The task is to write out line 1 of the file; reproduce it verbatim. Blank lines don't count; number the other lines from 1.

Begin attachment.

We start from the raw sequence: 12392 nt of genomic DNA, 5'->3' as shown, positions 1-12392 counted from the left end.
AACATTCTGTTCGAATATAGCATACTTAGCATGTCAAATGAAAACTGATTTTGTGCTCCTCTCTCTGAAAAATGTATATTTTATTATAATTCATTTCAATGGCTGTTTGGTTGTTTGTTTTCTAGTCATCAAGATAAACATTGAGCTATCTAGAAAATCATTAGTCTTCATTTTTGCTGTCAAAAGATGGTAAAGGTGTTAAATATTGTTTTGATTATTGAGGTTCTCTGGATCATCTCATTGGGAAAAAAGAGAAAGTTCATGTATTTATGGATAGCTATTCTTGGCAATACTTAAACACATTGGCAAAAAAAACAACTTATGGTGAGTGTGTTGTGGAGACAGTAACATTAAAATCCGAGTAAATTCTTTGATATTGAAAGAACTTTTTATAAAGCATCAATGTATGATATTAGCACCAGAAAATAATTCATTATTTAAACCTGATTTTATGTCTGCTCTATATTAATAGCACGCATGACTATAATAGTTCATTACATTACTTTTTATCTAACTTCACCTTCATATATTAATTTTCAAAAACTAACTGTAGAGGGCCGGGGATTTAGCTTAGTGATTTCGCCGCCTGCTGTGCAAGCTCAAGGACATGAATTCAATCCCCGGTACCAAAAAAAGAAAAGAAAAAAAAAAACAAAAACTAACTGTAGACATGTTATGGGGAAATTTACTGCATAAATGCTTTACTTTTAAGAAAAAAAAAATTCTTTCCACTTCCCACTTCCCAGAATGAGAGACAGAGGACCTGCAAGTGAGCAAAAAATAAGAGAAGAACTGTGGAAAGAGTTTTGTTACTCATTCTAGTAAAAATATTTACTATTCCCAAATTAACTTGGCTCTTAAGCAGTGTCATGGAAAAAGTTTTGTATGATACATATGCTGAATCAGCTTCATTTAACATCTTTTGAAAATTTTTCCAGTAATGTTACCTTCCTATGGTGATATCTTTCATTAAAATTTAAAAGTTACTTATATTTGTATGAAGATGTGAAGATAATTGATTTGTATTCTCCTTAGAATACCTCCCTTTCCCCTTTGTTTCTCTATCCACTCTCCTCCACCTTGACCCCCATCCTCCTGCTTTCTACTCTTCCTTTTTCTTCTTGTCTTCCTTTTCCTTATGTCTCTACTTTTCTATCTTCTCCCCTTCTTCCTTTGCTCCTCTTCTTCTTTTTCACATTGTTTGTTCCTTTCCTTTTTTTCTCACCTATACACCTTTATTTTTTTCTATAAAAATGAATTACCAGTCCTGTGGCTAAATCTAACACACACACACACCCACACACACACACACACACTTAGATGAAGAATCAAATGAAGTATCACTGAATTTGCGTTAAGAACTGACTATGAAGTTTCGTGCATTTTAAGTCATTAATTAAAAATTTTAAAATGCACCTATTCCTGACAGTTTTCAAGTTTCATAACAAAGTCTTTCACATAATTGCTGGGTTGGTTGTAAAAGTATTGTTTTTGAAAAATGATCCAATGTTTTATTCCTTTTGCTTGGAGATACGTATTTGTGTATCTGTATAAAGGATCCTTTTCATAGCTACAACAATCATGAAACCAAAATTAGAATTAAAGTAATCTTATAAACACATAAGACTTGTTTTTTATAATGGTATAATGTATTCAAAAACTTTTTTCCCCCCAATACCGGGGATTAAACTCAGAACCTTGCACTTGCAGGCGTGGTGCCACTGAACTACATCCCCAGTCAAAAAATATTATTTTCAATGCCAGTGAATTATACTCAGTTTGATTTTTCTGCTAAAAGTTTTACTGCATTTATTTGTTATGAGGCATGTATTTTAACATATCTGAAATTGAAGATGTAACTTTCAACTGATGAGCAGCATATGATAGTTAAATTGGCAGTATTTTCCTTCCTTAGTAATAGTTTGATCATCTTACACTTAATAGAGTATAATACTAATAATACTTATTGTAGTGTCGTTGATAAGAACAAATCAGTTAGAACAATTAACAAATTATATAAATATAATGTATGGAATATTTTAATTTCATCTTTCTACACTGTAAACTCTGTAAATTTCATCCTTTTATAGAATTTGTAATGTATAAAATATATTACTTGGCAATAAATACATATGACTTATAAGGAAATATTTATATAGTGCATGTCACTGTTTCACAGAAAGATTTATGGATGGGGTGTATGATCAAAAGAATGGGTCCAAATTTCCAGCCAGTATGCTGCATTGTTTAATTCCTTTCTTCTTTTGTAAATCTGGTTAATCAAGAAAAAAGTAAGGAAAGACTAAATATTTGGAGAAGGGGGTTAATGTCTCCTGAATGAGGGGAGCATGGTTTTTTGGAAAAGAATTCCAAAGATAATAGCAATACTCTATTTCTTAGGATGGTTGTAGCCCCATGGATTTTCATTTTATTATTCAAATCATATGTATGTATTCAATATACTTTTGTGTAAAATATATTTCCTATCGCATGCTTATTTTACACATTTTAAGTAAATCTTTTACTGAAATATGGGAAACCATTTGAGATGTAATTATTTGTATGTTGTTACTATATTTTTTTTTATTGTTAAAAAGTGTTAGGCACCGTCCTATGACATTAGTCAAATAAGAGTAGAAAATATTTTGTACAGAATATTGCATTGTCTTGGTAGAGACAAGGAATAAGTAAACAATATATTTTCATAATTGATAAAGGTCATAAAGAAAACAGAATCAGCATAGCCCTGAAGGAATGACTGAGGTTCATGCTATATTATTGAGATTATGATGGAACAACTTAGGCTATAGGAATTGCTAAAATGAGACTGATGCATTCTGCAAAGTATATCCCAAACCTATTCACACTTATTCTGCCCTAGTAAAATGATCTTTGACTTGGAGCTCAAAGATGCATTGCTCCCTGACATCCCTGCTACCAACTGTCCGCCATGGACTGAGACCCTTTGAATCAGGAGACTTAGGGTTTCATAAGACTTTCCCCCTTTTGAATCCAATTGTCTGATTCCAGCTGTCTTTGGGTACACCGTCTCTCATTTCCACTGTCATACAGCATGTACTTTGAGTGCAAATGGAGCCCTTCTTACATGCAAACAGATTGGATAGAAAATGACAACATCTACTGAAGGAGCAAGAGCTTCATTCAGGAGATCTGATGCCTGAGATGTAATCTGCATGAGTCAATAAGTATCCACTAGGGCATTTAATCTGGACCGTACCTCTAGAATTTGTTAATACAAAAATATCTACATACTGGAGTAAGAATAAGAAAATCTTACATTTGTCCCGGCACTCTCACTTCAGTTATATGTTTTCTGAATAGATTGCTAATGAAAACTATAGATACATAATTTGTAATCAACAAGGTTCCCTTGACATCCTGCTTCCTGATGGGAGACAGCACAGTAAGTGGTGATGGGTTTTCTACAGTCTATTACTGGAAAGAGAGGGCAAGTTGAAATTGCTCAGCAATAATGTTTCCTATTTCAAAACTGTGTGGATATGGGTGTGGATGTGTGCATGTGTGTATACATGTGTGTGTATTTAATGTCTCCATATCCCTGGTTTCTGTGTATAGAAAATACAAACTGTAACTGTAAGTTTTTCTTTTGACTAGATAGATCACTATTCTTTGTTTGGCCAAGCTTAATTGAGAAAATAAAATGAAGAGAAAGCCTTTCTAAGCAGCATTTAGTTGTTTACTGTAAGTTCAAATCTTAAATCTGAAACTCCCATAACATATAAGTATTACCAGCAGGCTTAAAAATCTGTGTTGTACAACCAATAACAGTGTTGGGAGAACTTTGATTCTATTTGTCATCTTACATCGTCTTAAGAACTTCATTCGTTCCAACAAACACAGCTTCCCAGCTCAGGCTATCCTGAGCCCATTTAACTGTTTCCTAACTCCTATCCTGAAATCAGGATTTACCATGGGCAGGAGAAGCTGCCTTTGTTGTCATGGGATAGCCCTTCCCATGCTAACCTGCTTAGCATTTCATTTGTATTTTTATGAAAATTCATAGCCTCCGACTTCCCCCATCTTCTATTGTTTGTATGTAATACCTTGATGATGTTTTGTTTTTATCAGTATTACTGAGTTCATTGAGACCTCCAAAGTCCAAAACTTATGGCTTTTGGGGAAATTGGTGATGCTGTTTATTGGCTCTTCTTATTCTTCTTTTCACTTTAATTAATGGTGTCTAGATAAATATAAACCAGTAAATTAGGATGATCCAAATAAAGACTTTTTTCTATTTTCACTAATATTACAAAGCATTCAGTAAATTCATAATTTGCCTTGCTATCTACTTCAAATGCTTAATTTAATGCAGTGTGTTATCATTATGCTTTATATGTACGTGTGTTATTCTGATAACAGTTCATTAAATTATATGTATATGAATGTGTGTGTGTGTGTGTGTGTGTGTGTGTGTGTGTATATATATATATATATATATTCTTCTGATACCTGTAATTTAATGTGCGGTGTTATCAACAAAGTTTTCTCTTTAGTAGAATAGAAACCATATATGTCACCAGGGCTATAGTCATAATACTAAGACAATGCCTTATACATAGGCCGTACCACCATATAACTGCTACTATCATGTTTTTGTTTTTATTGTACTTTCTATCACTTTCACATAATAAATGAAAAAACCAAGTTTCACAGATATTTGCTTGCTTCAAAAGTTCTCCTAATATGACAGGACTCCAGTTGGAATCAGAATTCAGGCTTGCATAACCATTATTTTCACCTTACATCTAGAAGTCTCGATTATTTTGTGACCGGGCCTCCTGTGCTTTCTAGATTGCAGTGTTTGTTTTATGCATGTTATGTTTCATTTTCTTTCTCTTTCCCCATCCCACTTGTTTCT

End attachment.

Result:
We start from the raw sequence: 12392 nt of genomic DNA, 5'->3' as shown, positions 1-12392 counted from the left end.